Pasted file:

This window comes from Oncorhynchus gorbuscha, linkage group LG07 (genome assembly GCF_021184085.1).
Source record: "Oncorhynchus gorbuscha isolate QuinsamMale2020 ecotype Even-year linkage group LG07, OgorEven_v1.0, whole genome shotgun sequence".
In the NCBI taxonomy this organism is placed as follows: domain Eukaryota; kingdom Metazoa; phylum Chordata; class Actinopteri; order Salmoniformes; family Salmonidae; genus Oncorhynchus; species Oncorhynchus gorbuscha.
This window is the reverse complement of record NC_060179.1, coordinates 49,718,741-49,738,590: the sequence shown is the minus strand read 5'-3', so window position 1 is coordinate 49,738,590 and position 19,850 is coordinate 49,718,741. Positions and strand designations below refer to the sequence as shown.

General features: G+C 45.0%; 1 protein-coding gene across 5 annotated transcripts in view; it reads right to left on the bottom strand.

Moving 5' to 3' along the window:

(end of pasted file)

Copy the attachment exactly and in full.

This window comes from Oncorhynchus gorbuscha, linkage group LG07 (genome assembly GCF_021184085.1).
Source record: "Oncorhynchus gorbuscha isolate QuinsamMale2020 ecotype Even-year linkage group LG07, OgorEven_v1.0, whole genome shotgun sequence".
In the NCBI taxonomy this organism is placed as follows: domain Eukaryota; kingdom Metazoa; phylum Chordata; class Actinopteri; order Salmoniformes; family Salmonidae; genus Oncorhynchus; species Oncorhynchus gorbuscha.
This window is the reverse complement of record NC_060179.1, coordinates 49,718,741-49,738,590: the sequence shown is the minus strand read 5'-3', so window position 1 is coordinate 49,738,590 and position 19,850 is coordinate 49,718,741. Positions and strand designations below refer to the sequence as shown.

General features: G+C 45.0%; 1 protein-coding gene across 5 annotated transcripts in view; it reads right to left on the bottom strand.

Moving 5' to 3' along the window: